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Old 08-11-2017, 03:55 PM   #16
Registered: Jan 2004
Location: Poland, Poznan
Distribution: Slackware current 32
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Originally Posted by coralfang View Post
If you have plenty of ram, mount /tmp as tmpfs as a workaround. Although if you are building a large program you could end up swapping to disk in the event you run out of ram.

tmpfs            /tmp             tmpfs size=4G,nodev,nosuid    0	   0

I placed the above in my (32bit, 8GB RAM Slackware current) fstab. After rebooting, I noticed weird Firefox behavior not showing
any www pages.
Compiling wine went smooth.
After returning to original fstab, FF was working properly.
Why it happened ?

The original fstab was that:

/dev/cryptvg/swap swap             swap        defaults         0   0
/dev/cryptvg/root /                ext4        defaults,noatime    1   1
/dev/cryptvg/home /home            ext4        defaults,noatime    1   2
/dev/sda1        /boot            ext4        defaults         1   2
#/dev/cdrom      /mnt/cdrom       auto        noauto,owner,ro,comment=x-gvfs-show 0   0
/dev/fd0         /mnt/floppy      auto        noauto,owner     0   0
devpts           /dev/pts         devpts      gid=5,mode=620   0   0
proc             /proc            proc        defaults         0   0
tmpfs            /dev/shm         tmpfs       defaults         0   0
Old 08-11-2017, 04:18 PM   #17
Registered: Oct 2014
Distribution: Slackware, CentOS, Ubuntu MATE
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But, in any case, a partition with zero space left is occassion for all kinds of weird breakage with arcane messages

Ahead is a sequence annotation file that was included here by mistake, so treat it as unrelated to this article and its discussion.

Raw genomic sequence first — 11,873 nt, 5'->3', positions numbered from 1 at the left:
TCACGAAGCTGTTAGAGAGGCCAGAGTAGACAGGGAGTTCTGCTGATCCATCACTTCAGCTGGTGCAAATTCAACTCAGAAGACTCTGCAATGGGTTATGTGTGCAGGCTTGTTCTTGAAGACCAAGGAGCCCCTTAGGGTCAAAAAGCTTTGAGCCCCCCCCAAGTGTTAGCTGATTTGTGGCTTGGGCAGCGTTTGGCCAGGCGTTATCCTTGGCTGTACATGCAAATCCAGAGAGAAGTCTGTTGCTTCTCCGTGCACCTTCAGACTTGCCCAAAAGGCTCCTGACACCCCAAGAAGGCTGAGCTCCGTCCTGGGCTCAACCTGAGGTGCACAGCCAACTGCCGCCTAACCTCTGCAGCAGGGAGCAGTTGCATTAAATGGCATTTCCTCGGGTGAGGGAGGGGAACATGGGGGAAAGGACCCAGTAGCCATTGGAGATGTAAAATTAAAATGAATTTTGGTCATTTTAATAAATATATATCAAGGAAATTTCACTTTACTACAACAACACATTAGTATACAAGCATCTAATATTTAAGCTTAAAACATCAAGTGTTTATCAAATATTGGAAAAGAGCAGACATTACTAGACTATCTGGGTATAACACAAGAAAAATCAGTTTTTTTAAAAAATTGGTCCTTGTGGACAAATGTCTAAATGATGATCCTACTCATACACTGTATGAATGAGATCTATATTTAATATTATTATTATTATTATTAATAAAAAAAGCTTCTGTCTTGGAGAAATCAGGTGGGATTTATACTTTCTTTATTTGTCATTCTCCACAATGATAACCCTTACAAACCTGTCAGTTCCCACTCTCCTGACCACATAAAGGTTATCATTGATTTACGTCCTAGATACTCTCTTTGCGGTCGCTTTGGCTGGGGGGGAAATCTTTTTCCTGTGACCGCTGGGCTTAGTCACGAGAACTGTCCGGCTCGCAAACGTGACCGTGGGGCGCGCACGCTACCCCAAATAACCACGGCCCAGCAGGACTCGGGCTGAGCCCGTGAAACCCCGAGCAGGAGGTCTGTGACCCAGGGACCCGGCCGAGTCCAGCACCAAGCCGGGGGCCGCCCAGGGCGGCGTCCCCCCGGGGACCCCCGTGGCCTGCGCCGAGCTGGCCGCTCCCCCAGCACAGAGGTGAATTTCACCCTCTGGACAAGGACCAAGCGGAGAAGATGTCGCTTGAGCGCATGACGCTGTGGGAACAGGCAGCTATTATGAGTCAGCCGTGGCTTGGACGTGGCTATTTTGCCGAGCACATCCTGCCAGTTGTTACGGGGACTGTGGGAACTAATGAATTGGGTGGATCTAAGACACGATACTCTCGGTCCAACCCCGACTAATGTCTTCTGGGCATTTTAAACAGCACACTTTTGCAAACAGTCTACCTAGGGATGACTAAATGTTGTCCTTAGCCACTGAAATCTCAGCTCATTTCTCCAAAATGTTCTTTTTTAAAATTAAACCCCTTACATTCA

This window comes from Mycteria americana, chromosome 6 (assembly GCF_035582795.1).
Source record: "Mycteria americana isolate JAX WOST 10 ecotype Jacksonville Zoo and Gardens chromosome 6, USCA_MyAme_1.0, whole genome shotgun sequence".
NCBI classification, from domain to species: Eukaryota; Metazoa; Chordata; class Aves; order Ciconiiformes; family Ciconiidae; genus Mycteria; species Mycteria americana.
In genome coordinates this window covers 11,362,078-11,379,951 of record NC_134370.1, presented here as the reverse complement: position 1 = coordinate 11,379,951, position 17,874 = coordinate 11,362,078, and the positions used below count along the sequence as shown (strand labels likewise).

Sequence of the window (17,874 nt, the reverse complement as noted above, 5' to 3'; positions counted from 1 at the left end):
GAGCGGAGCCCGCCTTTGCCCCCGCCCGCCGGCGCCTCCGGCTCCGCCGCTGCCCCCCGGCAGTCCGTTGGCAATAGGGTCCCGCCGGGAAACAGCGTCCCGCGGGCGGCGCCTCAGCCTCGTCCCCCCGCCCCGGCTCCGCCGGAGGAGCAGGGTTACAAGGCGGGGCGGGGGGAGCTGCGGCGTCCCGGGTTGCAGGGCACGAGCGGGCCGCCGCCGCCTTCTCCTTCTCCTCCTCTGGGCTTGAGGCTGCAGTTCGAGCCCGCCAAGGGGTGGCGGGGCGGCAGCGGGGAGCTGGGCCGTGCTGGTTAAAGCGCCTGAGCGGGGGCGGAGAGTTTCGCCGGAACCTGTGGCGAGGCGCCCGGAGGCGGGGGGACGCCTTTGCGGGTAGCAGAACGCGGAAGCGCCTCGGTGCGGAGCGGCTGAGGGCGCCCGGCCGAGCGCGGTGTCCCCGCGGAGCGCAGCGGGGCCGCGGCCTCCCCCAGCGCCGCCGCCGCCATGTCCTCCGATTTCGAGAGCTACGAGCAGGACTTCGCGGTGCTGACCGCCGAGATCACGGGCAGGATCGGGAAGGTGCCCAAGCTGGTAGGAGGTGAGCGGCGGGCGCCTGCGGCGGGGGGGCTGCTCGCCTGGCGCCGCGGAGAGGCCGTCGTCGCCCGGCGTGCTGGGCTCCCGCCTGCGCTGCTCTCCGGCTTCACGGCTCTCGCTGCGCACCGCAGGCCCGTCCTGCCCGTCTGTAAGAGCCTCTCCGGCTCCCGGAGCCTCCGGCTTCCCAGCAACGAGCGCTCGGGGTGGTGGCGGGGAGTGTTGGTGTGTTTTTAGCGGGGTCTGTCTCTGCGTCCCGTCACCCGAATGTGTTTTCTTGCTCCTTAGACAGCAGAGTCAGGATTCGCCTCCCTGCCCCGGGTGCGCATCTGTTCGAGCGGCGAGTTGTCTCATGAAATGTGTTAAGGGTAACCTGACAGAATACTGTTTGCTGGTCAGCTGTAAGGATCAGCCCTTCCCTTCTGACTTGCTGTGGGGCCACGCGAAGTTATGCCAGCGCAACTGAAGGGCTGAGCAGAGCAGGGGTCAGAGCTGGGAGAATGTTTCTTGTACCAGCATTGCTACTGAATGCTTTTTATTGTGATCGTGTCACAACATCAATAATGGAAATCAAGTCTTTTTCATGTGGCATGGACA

I use conky to provide a visual gauge of disk usage. When a partition exceeds 80% the color of the usage turns orange.

An hourly cron job could accomplish something similar. The script could send a GUI popup notification or an email or both. There probably are existing tools to do that too.

Another method I use, started long before tmpfs became available, is running a script that performs nominal house cleaning, which includes deleting files from temporary directories. A one-liner in a cron job could do much the same. For example, to delete files older than 9 days:

find /tmp -type f -mtime +9 -exec rm -f {} \; && find /tmp -type d ! -name lost+found -mtime +9 -exec rm -rf {} \;
With respect to your original post, the command you used to delete SBo build directories could be part of the cron job.

rm -rf /tmp/SBo/
Or rather than a cron job, add the commands to rc.local or rc.local_shutdown.
1 members found this post helpful.
Old 08-11-2017, 06:58 PM   #18
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Distribution: Slackware has beern Main OpSys for decades while testing others to keep up
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I have seen 500GB - 1TB SSDs for around $200 USD and some are recognized brand names like Crucial. Are these bad choices?


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